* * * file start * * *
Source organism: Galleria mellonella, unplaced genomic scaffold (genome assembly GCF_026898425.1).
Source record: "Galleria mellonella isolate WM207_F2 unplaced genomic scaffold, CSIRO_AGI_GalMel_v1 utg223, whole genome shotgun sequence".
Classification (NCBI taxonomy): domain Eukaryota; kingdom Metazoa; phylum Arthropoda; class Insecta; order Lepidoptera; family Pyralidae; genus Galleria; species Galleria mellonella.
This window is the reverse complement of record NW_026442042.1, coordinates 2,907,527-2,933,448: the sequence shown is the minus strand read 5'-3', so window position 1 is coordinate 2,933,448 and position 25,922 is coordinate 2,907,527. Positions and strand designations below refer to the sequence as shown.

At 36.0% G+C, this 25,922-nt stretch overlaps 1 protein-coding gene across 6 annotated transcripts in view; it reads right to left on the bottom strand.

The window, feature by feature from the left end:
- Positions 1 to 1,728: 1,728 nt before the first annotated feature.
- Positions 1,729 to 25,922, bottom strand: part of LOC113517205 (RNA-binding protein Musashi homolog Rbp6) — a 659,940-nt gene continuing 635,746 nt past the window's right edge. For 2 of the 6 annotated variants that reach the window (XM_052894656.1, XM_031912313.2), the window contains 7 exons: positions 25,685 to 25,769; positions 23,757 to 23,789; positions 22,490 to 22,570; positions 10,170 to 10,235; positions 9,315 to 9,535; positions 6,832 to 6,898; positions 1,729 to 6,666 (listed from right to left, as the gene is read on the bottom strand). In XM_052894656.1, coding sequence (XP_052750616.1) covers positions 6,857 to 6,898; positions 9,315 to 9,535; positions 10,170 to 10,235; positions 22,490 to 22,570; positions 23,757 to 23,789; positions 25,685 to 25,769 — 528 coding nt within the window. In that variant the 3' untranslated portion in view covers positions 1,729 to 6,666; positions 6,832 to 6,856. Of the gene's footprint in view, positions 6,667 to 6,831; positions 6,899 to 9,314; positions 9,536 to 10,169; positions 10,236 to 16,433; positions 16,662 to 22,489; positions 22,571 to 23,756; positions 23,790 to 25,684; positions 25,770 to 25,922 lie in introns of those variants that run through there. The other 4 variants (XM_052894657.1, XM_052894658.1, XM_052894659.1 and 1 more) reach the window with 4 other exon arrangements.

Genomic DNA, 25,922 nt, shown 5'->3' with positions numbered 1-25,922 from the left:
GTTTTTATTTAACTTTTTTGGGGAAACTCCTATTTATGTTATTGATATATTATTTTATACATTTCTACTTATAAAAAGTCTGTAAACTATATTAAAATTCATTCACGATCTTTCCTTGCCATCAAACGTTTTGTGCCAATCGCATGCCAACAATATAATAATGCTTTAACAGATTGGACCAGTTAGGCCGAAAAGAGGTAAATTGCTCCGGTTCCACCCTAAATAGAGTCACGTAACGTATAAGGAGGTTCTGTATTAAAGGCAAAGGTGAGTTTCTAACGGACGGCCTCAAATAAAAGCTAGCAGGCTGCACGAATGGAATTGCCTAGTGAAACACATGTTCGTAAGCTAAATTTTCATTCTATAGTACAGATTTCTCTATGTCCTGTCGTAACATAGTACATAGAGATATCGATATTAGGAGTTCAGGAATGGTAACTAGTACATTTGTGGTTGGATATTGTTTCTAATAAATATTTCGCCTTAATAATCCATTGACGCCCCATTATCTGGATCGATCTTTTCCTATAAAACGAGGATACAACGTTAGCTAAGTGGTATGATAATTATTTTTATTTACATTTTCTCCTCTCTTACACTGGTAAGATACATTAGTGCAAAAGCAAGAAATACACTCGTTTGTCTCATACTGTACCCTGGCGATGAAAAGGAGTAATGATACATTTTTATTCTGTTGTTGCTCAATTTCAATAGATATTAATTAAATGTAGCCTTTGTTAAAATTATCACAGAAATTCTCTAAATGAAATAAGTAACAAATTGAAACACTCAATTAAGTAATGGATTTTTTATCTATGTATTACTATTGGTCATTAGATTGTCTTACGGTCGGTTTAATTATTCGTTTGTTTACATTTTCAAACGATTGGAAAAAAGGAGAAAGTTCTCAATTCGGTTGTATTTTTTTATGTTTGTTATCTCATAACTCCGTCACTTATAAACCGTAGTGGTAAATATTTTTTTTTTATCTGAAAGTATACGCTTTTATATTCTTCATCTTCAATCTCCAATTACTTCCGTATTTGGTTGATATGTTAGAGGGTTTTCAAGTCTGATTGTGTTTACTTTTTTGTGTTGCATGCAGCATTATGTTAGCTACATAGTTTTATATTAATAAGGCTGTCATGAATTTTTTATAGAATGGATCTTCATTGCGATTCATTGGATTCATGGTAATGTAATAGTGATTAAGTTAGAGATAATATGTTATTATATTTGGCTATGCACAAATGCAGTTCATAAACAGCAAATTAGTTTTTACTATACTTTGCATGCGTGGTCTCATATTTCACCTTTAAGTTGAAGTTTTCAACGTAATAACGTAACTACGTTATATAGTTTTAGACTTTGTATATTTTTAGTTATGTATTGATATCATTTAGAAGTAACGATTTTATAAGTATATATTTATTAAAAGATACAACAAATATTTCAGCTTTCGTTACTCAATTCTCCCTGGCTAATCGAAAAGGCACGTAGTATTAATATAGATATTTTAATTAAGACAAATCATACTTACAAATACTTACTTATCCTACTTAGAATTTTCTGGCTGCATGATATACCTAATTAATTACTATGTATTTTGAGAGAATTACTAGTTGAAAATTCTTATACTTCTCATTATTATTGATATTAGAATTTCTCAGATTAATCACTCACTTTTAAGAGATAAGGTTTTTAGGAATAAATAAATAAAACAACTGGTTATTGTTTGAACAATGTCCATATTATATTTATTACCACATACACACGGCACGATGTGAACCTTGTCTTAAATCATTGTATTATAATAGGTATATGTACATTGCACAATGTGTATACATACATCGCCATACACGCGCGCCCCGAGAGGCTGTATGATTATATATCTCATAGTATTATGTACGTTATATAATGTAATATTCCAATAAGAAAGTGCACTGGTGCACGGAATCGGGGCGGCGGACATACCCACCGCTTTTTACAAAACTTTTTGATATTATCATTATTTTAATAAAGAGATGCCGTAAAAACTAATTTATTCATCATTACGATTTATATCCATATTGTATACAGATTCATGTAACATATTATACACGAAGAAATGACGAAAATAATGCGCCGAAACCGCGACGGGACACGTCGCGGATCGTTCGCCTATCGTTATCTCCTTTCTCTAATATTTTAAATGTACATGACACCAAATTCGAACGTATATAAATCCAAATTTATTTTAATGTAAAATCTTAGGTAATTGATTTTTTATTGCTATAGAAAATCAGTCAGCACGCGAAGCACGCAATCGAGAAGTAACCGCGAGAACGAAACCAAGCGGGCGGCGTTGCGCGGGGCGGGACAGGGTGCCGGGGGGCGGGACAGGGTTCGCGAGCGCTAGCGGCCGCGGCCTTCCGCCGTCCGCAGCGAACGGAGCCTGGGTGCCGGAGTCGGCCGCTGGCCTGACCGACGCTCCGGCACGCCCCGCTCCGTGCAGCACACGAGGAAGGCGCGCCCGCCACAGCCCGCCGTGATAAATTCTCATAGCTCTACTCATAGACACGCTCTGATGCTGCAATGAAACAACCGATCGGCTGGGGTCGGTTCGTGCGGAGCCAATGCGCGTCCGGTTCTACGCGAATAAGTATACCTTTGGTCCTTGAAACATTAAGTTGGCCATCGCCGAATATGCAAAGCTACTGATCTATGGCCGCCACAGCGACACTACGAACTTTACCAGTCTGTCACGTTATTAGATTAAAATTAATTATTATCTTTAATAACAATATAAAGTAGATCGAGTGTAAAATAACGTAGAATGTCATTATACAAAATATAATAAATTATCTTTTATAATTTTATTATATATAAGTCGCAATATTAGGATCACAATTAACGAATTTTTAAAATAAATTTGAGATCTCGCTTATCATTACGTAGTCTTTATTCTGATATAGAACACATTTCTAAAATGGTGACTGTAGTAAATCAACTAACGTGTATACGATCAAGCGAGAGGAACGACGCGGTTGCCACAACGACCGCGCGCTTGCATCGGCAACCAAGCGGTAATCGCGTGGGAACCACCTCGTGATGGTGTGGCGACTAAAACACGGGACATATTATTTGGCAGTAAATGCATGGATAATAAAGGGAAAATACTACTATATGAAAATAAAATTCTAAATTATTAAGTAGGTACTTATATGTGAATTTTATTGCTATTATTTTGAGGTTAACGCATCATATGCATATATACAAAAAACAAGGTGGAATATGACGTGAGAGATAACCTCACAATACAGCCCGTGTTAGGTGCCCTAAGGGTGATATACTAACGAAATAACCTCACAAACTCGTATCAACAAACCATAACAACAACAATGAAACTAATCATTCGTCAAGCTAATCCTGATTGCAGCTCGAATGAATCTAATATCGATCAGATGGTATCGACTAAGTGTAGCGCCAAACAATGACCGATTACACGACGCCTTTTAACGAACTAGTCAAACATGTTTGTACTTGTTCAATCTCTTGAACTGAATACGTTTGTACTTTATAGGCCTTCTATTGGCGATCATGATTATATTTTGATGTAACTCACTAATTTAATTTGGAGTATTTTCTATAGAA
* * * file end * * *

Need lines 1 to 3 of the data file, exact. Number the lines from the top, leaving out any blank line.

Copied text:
Source organism: Galleria mellonella, unplaced genomic scaffold (genome assembly GCF_026898425.1).
Source record: "Galleria mellonella isolate WM207_F2 unplaced genomic scaffold, CSIRO_AGI_GalMel_v1 utg223, whole genome shotgun sequence".
Classification (NCBI taxonomy): domain Eukaryota; kingdom Metazoa; phylum Arthropoda; class Insecta; order Lepidoptera; family Pyralidae; genus Galleria; species Galleria mellonella.